One Key Mistake When Installing SQL Server

There’s one sure-fire way to set yourself and your applications up for failure when using SQL Server. I’ve seen all kinds of people do this.



It will cost you performance and create maintenance headaches down the road.



Let me explain what it is and why it causes trouble.



Hit next, next, next on the installer, accepting all the defaults, and leave it that way.



Racing through the installer accepting defaults will:


·         Put the core install and all the system and user databases on the same drive, the C drive. What else is on C? Yep, you got it. The operating system.


This creates a host of problems all by itself. Now OS patching will eat up space that your database install also will need to consume, putting you in danger of freezing the entire server when the C drive fills up.


You will be introducing IO contention between the OS and SQL Server and between the various types of IO that happen in SQL Server files, and you will be putting all that contention onto one disk. Want to slow… everything…down? Put it all on one disk. This is especially relevant for a point I make later about tempdb.


·         On older versions of SQL Server when you accept the defaults you end up with a SQL Server with a HUGE default setting for Max Server Memory. This can result in the OS and SQL Server fighting it out for RAM. This too will slow…everything…down. SQL Server may page out work it would have done in RAM to the disk. You could strangle the operating system by not leaving it enough RAM.



·         On older SQL Server versions, you end up with 1 tempdb file. You want to slow…everything…down? Leave that default on a multi-core system, especially a larger one, and watch page contention kill your tempdb performance because it can’t make allocations fast enough. Combine this with a busy workload on tempdb that is installed on the same drive with the user databases and the OS and that will seriously slow down your queries.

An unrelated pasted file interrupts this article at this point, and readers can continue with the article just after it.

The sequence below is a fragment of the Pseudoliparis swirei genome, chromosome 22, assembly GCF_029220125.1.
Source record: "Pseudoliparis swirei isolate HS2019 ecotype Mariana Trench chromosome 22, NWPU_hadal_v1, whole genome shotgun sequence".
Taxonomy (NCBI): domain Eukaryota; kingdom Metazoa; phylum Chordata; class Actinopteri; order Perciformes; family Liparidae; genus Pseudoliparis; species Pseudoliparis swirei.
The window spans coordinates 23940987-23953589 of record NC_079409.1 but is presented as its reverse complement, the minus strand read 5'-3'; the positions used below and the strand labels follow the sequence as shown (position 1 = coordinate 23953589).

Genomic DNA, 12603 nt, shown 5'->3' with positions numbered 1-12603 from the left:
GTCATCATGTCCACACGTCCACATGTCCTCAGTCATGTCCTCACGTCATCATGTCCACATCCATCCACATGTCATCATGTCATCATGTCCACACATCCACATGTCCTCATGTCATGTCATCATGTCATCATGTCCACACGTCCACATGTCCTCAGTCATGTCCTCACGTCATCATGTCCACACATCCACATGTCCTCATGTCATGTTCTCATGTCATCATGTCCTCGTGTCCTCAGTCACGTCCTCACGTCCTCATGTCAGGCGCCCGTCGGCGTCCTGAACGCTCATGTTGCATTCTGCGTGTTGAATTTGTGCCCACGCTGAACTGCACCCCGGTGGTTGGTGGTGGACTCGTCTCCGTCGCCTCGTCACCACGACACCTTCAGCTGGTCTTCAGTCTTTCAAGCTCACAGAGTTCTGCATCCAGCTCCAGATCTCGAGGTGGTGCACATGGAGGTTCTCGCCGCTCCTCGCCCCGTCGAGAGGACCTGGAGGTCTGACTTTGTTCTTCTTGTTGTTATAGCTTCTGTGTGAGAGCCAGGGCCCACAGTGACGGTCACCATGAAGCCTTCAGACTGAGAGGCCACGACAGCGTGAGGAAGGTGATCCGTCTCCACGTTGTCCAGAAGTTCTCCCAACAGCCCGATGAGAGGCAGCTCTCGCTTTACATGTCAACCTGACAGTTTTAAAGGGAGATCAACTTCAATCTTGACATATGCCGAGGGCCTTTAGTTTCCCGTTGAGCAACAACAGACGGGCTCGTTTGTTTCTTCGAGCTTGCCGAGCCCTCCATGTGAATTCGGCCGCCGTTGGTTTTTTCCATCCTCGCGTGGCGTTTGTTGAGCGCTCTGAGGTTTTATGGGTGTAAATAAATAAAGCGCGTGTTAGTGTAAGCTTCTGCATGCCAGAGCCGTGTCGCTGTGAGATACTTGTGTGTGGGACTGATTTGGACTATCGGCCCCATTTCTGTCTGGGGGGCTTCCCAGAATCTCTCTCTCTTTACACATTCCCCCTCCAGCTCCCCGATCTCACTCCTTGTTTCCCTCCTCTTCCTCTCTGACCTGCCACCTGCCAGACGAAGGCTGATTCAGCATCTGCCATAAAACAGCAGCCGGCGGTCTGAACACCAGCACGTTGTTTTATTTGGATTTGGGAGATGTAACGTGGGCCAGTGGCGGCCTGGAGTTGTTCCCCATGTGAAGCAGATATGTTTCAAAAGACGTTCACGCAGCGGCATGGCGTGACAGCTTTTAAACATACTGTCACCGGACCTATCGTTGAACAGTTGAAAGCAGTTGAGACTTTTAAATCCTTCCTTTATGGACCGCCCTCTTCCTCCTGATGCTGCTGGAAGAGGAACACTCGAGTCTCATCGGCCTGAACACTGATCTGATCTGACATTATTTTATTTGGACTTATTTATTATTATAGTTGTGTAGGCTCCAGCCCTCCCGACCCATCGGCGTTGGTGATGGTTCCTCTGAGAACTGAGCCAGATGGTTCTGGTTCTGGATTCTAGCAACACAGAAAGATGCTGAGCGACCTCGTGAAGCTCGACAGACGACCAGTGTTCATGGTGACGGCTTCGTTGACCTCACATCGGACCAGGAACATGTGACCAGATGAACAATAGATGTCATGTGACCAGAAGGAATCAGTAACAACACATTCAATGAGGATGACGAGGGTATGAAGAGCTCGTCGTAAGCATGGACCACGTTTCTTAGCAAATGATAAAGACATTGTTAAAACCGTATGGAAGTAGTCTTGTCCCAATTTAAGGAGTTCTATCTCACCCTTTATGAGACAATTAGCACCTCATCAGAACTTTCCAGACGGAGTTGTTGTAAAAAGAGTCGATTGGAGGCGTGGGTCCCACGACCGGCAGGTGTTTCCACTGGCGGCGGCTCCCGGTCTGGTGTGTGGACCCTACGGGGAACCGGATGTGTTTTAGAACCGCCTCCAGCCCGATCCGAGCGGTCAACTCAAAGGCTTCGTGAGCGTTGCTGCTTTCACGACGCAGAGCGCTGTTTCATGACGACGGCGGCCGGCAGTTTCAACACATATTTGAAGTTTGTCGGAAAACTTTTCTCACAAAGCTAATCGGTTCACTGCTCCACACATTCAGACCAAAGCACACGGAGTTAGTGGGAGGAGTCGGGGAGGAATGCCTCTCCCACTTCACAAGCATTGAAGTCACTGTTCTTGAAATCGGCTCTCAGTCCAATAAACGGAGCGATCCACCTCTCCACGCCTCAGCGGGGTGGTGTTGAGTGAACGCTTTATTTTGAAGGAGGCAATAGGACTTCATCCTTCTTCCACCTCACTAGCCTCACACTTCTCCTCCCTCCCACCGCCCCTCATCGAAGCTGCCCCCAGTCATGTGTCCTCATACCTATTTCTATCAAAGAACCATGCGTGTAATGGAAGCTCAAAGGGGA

·         The “Next, next, next and you’re done” approach on older versions will leave you with MAXDOP set inappropriately at zero because it wasn’t until recently that the installer detected the number of CPUs and made a best practice recommendation in the install process. This very well could create performance problems around parallelism. Lower cost, small queries will go parallel and use all available cores when it isn’t truly necessary. Get enough of this happening and you will see slowness because of competing resources for parallelism for queries.



·         Some folks, when they “next, next, next” through the installer, check all the components for SQL Server and install everything because they figure they’ll put everything on there because they don’t really know what’s needed. Yes, people really do that. I’ve seen it and had the conversation about it with them after the fact. Well, that eats up resources on the machine for SQL Server services that you aren’t even going to use. This contributes to resource contention which, you guessed it – slows…everything…down.



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